Wednesday, September 15, 2010

Black Water Rising Just Might Be the Best Book I've Read All Year


I read multiple books each week -- the last month or so being the exception, what with returning to teaching and making lesson plans and such. Most books are fairly good at doing their jobs -- they hold my attention, provide entertainment, make me think, educate me on new and interesting topics. Every once in a while, a book comes along and insinuates itself high above the rest.

Last week, Attica Locke's debut novel Black Water Rising became one such book, a step ahead of even the "good" books. It is an beautifully written novel in which every literary element works perfectly. I'm not sure I could do such a book justice with my usual review. Instead, I'll let the literary elements speak for themselves, as well as Locke's own words via quotes I jotted down from the book as I read:

  • Plot: Lawyer Jay Porter and his pregnant wife embark upon a boat ride for her birthday celebration, only to stumble into the midst of a crime with far-reaching proportions. As Locke leads readers through the forward-moving action, she also flashes back to previous events of importance. Jay's past as a civil rights movement organizer and his preacher father-in-law's involvement with the local dockworkers' unions, combined with the crime from the book's beginning make for a fast-paced, high-interest plot. On her website, Locke recalls the events in her own life which inspired her to write Jay's story.
  • Characters: Locke creates multi-layered characters who boast both positive and negative personality traits, causing them to fairly jump off the page. Never has a book been filled with more realistic, non-stereotypical characters. One of my favorites later in the book is Jay's wife Bernie; in the book's first few chapters, she comes across as naive or easily pliable, perhaps not very intelligent. Later in the book, the reader realizes that Locke carefully constructed this ruse in order to show depth in the character.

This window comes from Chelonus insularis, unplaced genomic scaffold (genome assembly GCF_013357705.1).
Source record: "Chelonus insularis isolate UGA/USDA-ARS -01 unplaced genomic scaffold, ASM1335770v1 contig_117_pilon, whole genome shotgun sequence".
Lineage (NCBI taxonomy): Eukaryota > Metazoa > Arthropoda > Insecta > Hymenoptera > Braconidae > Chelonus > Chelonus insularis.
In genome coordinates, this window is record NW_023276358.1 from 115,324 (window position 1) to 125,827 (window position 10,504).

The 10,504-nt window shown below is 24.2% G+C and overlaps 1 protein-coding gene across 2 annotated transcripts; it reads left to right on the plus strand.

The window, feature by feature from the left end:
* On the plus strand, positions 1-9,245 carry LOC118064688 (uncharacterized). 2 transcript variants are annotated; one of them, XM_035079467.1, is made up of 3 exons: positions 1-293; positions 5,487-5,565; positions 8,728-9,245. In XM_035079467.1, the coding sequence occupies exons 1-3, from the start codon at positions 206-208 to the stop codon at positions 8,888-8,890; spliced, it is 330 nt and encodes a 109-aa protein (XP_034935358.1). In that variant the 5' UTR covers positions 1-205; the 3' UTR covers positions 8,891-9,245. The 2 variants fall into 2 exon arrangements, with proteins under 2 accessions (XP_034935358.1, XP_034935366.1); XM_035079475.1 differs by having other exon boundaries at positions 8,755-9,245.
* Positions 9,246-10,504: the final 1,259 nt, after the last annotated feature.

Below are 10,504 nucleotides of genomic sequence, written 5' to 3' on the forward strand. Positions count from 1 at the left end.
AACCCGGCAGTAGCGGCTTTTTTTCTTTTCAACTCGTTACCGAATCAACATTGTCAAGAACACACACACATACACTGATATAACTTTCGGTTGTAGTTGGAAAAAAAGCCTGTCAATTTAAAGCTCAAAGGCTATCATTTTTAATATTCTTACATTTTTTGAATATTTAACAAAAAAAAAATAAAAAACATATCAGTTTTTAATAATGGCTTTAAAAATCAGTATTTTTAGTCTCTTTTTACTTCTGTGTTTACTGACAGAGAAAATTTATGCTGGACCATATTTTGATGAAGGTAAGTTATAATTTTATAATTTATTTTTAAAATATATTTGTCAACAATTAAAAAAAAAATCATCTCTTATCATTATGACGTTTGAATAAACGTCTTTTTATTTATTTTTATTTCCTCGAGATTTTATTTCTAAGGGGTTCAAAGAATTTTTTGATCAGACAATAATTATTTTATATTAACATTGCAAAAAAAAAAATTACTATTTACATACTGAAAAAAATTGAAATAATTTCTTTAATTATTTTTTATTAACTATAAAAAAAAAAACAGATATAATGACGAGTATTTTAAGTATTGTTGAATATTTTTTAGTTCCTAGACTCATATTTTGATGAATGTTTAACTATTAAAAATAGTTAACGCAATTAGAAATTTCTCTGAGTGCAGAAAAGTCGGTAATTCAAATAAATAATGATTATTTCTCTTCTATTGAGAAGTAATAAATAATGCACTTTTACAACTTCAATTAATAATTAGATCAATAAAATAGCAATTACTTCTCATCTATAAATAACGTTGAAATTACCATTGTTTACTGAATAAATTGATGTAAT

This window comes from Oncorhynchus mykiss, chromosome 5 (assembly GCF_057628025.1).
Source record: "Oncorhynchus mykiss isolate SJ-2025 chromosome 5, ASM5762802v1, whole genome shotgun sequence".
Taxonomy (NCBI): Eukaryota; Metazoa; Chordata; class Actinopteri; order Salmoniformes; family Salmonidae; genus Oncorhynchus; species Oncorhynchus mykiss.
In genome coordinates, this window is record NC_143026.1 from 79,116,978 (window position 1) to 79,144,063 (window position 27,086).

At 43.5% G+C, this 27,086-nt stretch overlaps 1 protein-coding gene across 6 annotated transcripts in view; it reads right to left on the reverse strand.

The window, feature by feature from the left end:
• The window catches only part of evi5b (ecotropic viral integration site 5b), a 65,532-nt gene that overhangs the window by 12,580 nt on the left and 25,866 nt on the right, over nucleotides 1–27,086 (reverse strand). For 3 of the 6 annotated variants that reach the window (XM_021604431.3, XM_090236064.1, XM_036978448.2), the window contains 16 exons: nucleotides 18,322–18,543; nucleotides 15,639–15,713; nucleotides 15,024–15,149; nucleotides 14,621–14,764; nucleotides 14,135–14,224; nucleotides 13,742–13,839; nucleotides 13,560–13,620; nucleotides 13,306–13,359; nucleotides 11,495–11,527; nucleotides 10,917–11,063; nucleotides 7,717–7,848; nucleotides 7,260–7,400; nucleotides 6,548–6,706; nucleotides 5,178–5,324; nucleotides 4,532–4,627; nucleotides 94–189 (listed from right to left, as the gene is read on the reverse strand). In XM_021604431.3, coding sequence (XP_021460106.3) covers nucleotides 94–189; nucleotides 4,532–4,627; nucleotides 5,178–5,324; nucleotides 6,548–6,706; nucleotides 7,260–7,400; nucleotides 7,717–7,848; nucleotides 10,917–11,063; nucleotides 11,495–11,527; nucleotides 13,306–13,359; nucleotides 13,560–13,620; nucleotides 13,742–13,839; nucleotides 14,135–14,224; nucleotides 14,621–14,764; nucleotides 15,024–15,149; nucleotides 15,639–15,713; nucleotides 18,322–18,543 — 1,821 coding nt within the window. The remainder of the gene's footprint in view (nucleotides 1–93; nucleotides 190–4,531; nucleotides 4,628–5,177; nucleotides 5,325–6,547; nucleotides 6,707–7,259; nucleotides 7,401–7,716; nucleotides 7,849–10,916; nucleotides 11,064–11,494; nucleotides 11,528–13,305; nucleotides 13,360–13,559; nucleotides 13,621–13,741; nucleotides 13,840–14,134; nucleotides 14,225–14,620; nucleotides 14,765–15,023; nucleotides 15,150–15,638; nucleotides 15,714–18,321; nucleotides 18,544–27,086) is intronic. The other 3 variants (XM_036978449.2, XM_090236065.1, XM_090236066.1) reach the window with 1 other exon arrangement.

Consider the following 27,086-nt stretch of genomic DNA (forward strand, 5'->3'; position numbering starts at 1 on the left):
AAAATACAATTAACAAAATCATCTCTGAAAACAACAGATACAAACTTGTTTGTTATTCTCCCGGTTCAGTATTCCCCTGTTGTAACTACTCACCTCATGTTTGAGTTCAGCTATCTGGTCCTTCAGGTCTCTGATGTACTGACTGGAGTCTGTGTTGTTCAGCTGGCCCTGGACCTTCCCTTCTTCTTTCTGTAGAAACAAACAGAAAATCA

• Setting: Houston, Texas, 1981. As a reader, you can almost smell and see and taste Houston in the pages of Black Water Rising. Never has an author done such an exceptional job at painting a picture with descriptions of setting. The "underbelly" of the city, the bayou, the downtown monuments, the streets and neighborhoods of Houston -- all add to the novel's overall appeal.
  • Writing Style: The only way to experience the writing style of this book is to read Locke's words. Here's a small taste of her writing, through some of my favorite quotes:
"King was dead by then, Malcolm and two Kennedys." (128)

"This is what his life has done to him" (144)

"They are each other's history, capable, with just a glance, of unlocking hidden truths." (225)

"He has not slept a solid night in days. Or is it years? He gets mixed up sometimes." (288)

"An hour later, the sight of his wife is breathtaking. . . . He can hear voices inside the house, the clinking of silverware and plates. He smells garlic and fried onions, stewed tomatoes and collards brewing on the stove. But he is in no hurry to leave this spot, this moment with his wife." (296-297)

According to her website, Attica Locke is now hard at work on her second novel. I, for one, will be waiting with bated breath for its release.

More buzz about Black Water Rising:

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